The notion that truly active portfolio managers make meaningful bets against their market-based benchmarks is far from new. This concept has been discussed for at least two decades – or probably longer.

Martijn Cremers and Antti Petajisto popularized this concept in their 2009 paper, “How Active is your Fund Manager? A new measure that predicts performance,” which was published in the Review of Financial Studies.

That paper introduced the investment industry to Active Share (AS), which measures the extent of a fund’s active bets based on differences in stock weightings vs a benchmark. The paper concluded:

– AS is unique, in that it measures the extent of active management based on the fund’s stock positions (whereas “tracking error” – the volatility in monthly differences between fund and benchmark returns – aggregates many risk exposures).

– AS is better than tracking error in distinguishing between active funds and closet indexers.

– High AS funds tend to outperform their respective benchmarks.

These conclusions were unchanged in Petajisto’s updated research in 2013. But both his papers have been challenged.

In a 2012 examination, research from Vanguard Group Inc. found no clear evidence of AS’ predictive power. This research found that most of the high AS funds are small-cap equity funds and found a wider dispersion of returns for higher AS funds. In other words, higher AS funds had a greater range of best-to-worst performers – making the tool more likely to pick a disappointing fund.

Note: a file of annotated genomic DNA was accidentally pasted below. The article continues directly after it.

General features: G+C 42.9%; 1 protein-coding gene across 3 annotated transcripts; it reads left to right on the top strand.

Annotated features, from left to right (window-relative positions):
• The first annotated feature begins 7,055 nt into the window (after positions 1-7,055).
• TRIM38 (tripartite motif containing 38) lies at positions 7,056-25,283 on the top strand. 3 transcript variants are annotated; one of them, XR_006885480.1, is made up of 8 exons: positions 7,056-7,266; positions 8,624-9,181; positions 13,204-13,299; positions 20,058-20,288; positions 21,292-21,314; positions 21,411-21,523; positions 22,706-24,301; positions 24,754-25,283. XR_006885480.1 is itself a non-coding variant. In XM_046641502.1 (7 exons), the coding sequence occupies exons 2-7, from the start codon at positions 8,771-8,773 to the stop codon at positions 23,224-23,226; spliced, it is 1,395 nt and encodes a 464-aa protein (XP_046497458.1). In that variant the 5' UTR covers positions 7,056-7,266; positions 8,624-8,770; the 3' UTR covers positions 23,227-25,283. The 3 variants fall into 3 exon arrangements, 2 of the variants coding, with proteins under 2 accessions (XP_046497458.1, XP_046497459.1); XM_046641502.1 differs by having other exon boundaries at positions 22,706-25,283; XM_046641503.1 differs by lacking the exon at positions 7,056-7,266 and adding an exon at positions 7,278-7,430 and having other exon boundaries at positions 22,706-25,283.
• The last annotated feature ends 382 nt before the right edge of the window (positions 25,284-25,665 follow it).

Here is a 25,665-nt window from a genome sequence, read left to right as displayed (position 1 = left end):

Finally, Vanguard’s research found that AS is a good measure of active management, but the tool must be combined with careful qualitative analysis for a complete assessment.

In “Deactivating Active Share” in the April 2015 issue of the Financial Analysts Journal, Andrea Frazzini, Jacques Friedman and Lukasz Pomorski used the same data and methodology that Cremers and Petajisto did in their original 2009 paper. Frazzini et al calculated the same basic results as Cremers and Petajisto: that high AS funds outperform low AS funds. But the co-authors of the 2015 paper found that after accounting for differences in benchmark returns, the return differences between low and high AS funds disappeared. In other words, Frazzini et al claimed that AS is useless as a predictive tool. Petajisto then wrote a spirited defence – mostly in response to the Frazzini et al paper.

Having read the views of all sides, here is some food for thought:

AS is overused as a stand-alone active-management selector, but still is a good way to distinguish between closet indexers and truly active managers. But to find future outperformers, AS must be combined with a thorough assessment of a money manager’s structure, philosophy, processes, costs, policies, performance and fit with clients’ needs. There’s no secret sauce. There’s only smart use of data, a focus on characteristics linked to future success and a diligent analytical process.

Dan Hallett, CFA, CFP, is vice president and principal with Oakville, Ont.-based HighView Financial Group, which designs portfolio solutions for affluent families and institutions.

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